Singing Chinese class under Prof Zhang Hong performs Modern Dance ± Janet Jackson Lion dance Chinese opera Karaoke until 12:25

y AO comes out only once during Spring ¶94 due to budget crisis by


Overspent to bring ³Chen and Dancers´ to Binghamton ($8k), limited turnout

No subgroup vote

ASU - 3,000 in debt forces cuts, such as eliminating an issue of AO Amy Kuo asserts subgroups should help to cover shortfall Nelson Mar (ASU president) believes subgroups have right to spend money allocated to them

y AO writer Jae Min Han criticizes Margaret Cho¶s All-American Girl

sitcom as culturally starved and sells out Korean culture

Fall 1994
y October ¶94 ± Korean language at

BU ± Professor Samuel Lee 

Also minister at Korean Baptist church

y November ¶94 AO Issue ± Asian

American¶s ± People of Color or Honorary Whites? y 10/17/94 - Amy Kuo resigns over ASU¶s ³social´ image and lack of direction 

Sends shockwaves through ASU and sets off reflection over ASU¶s direction

y PiDeltaPsi chapter is first Asian

Greek fraternity at Binghamton 

ASU president (Ronny Chow) one of the founding brothers Language workshops Charity work with the World Relief Fund

Asian American Empowerment Conference 1994 

Tackling internal strife ± subgroups make presentations, commentary by former presidents Liu, Lin, Chow, Mar
³Magic wand´ approach to empowerment ± John Choe Ù ASU is perceived as weak because it is weak from within ± Vivien Ranada former AVP


Kinding Dindaw ± Filipino dance Fashion show features two female students kissing, subtle proLGBTQ themes Under attended VSA ± ³What¶s Vietnamese´ BUJA ± ³Everyone is allowed´ how diversity makes BUJA strong KSA ± Unity among Koreans on campus PAL ± Black, brown, yellow ± what are Filipinos?

y Workshops 

HIST280E ± Asian American History gets a new professor (1994)

Spring 1995
y First Asian themed eatery on campus - Manchu Wok at food

court y ³My Grandparents are not cows´ ± AO writer Supriya Nair addresses comments about Hindus and Indian-Americans that she hears during class discussions  


³Hindus become cows when they die´
Lack of support for community service events ± World Relief Concern over ASU strife BUJA also concerned about ASU¶s slights

y 11/17/94 - VSA secedes

y Kobe Earthquake ± PAL, PDPsi, BUJA host acapella concert, raise

$783 y A.C.E module ± Asian cultural enlightenment residential community in Onieda hall 

African-American resident and ASU board member criticizes anti-social Asians refusing to mix with non-Asians living there

1996 - 1997
y ASU AVP quits and endorses someone better for the job, sense that

y y y y y

AVP is an important position to maintain the quality of ASU programming Professor Nayan Shah joins BU ± Race and Sexual Politics in the US Attempted elimination of the VPMA October 97 ± Lisa Yun interview, speaks on joining BU, growing up in Vermont. 5 Asian American Greek Organizations December 97 AO Issue ± Asian Americans and Gender 

Commentary on Denny¶s incident at Syracuse, similar situation at Binghamton, Denny¶s as a racist franchise Binghamton incident not violent but students forced to sit in a corner with poor service

y FIND ¶97 at Bing 10/25/97 ±reexamining the Filipino Diaspora

Professor Lisa Yun, 1997

2000 Hate Crime Incident
y Beating of Jon E Lee by members of Binghamton

Wrestling team y Administrators fails to notify parents in timely manner, mismanage situation y Cohort of Asian American activists, led by ASU President Peter Van Do and others stage takeover of administration building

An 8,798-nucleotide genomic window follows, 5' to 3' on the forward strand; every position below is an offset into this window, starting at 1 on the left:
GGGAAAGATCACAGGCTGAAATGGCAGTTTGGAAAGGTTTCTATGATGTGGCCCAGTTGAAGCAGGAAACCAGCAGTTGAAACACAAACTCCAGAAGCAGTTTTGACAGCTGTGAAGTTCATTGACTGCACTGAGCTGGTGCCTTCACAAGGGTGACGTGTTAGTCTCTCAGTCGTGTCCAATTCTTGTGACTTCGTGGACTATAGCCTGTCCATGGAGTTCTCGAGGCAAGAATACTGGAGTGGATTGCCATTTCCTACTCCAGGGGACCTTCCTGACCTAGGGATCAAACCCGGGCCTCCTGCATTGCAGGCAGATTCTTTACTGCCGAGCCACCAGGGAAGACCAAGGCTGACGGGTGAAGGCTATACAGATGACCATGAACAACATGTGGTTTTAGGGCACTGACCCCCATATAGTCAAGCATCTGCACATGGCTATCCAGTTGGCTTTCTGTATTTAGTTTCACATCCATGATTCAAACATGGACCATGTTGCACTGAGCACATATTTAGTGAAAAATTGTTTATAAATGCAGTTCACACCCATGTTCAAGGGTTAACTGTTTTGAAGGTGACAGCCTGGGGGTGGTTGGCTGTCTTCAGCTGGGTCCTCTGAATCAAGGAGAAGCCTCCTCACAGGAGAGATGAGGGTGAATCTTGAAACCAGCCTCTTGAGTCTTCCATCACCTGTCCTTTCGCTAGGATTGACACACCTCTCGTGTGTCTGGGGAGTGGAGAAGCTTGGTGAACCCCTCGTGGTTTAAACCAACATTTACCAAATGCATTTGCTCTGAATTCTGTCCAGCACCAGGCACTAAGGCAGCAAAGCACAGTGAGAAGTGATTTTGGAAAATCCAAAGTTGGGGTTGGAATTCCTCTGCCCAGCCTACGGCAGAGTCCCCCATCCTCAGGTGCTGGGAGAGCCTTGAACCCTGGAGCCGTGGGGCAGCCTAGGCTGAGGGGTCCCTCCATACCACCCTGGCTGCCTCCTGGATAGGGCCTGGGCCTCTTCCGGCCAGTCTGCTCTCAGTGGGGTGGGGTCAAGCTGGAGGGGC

Demand better resources and funding for Asian American students Multiethnic student group coalition

y Issues covering this incident missing from archive

2002 - 2009
y Less commentary on Asian American issues 

Asian Outlook switches to Asia-centric focus Asian American fashion Japanese Anime/Korean culture wave Prominent role of creative works Role of Greeks in ASU Apathy Social Issues Stereotyping

y Increased focus on culture 

y Commentary on BU campus: 

y Front and back pages printed in color y Asian Outlook 20th anniversary observed Spring 2009

2009 ± 2010 Activism revitalized
y Battles to defend multiculturalism and the position of Vice

President of Multicultural Affairs 

Student Association dominated by anti-multiculturalism representatives EIC William To receives standing ovation for speech defending the VPMA AO Staff Writer Calvin Prashad commentary on Robert Spencer¶s anti-Islam hate speech Vandalism of prayer rug in Muslim Student Association¶s office

y Rising Islamaphobia on campus (groups funded by AIPAC) 

Soaked in flammable liquid

y Binghamton Review criticizes cultural groups 

AO rebuttal: lacks understanding of the diverse nature of cultural groups

y Campus wide protests against the use of racist slur against Asian

American SA executive

Go eat a f**king dog

Co-editors William To and Calvin Prashad lead protests at Spring Fling 2009, responsible parties resign their positions.

2010 ± 2011 The Future of Asian Outlook
y Circulation: 800 ± 1000 issues y New standards 

Complete redesign and digitizing the magazine by Conscience Editor Kelvin Chan AO Co-editor in Chief Jeffery Hwang applies AP Standards of editing to magazine Issue themes:

International Students¶ views on BU and studying in America Top 40 Things Asian Americans Should Know Appreciation of Asian Mothers (Mothers Day 2011)

y New cohort of activists 

2010 ± AO hosts national API House Party teleconference call with API leaders AO represents Binghamton ASU at ECAASU (UMass) for the first time in recent memory

AO represents Binghamton at two other major Asian American student conferences at Cornell and Syracuse 

Active in campaign against SA incorporation/consolidation of the SA branches into an executive

Another attempt to eliminate the VPMA 

Supported the Black Student Union in demanding an apology made by the SA Financial Council

BSU called ³welfare group´ by unnamed representative